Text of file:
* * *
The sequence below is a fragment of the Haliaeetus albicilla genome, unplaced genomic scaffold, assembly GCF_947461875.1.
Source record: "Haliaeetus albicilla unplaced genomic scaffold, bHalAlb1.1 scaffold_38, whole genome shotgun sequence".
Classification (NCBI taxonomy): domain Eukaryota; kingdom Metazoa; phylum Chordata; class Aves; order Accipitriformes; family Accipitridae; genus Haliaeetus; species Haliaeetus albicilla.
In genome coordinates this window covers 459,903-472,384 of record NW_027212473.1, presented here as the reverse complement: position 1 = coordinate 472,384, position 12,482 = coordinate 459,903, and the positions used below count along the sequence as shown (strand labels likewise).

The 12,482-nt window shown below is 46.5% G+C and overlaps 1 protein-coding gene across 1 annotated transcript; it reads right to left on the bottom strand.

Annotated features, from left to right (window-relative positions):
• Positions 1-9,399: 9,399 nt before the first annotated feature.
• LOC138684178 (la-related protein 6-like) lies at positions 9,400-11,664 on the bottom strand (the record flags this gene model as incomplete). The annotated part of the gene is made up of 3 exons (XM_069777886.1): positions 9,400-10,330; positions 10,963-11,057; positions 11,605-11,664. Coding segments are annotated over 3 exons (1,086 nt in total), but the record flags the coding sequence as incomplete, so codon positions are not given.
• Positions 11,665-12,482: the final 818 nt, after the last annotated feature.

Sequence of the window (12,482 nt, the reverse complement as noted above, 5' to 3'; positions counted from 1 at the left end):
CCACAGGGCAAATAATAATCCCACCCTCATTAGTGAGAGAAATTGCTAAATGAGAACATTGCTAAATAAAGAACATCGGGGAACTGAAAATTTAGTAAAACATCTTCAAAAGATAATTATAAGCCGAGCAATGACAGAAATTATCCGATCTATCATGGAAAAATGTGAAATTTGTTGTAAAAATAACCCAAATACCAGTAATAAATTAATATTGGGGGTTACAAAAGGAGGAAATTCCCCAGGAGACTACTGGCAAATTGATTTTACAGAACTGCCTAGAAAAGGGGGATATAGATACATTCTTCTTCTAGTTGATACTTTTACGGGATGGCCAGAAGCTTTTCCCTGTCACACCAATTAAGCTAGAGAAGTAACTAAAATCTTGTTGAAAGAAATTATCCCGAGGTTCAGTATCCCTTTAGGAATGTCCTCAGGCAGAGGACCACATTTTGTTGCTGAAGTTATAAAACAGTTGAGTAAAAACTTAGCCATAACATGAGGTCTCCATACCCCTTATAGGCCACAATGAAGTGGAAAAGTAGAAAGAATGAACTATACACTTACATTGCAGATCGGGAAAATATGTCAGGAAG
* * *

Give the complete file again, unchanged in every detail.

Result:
The sequence below is a fragment of the Haliaeetus albicilla genome, unplaced genomic scaffold, assembly GCF_947461875.1.
Source record: "Haliaeetus albicilla unplaced genomic scaffold, bHalAlb1.1 scaffold_38, whole genome shotgun sequence".
Classification (NCBI taxonomy): domain Eukaryota; kingdom Metazoa; phylum Chordata; class Aves; order Accipitriformes; family Accipitridae; genus Haliaeetus; species Haliaeetus albicilla.
In genome coordinates this window covers 459,903-472,384 of record NW_027212473.1, presented here as the reverse complement: position 1 = coordinate 472,384, position 12,482 = coordinate 459,903, and the positions used below count along the sequence as shown (strand labels likewise).

The 12,482-nt window shown below is 46.5% G+C and overlaps 1 protein-coding gene across 1 annotated transcript; it reads right to left on the bottom strand.

Annotated features, from left to right (window-relative positions):
• Positions 1-9,399: 9,399 nt before the first annotated feature.
• LOC138684178 (la-related protein 6-like) lies at positions 9,400-11,664 on the bottom strand (the record flags this gene model as incomplete). The annotated part of the gene is made up of 3 exons (XM_069777886.1): positions 9,400-10,330; positions 10,963-11,057; positions 11,605-11,664. Coding segments are annotated over 3 exons (1,086 nt in total), but the record flags the coding sequence as incomplete, so codon positions are not given.
• Positions 11,665-12,482: the final 818 nt, after the last annotated feature.

Sequence of the window (12,482 nt, the reverse complement as noted above, 5' to 3'; positions counted from 1 at the left end):
CCACAGGGCAAATAATAATCCCACCCTCATTAGTGAGAGAAATTGCTAAATGAGAACATTGCTAAATAAAGAACATCGGGGAACTGAAAATTTAGTAAAACATCTTCAAAAGATAATTATAAGCCGAGCAATGACAGAAATTATCCGATCTATCATGGAAAAATGTGAAATTTGTTGTAAAAATAACCCAAATACCAGTAATAAATTAATATTGGGGGTTACAAAAGGAGGAAATTCCCCAGGAGACTACTGGCAAATTGATTTTACAGAACTGCCTAGAAAAGGGGGATATAGATACATTCTTCTTCTAGTTGATACTTTTACGGGATGGCCAGAAGCTTTTCCCTGTCACACCAATTAAGCTAGAGAAGTAACTAAAATCTTGTTGAAAGAAATTATCCCGAGGTTCAGTATCCCTTTAGGAATGTCCTCAGGCAGAGGACCACATTTTGTTGCTGAAGTTATAAAACAGTTGAGTAAAAACTTAGCCATAACATGAGGTCTCCATACCCCTTATAGGCCACAATGAAGTGGAAAAGTAGAAAGAATGAACTATACACTTACATTGCAGATCGGGAAAATATGTCAGGAAG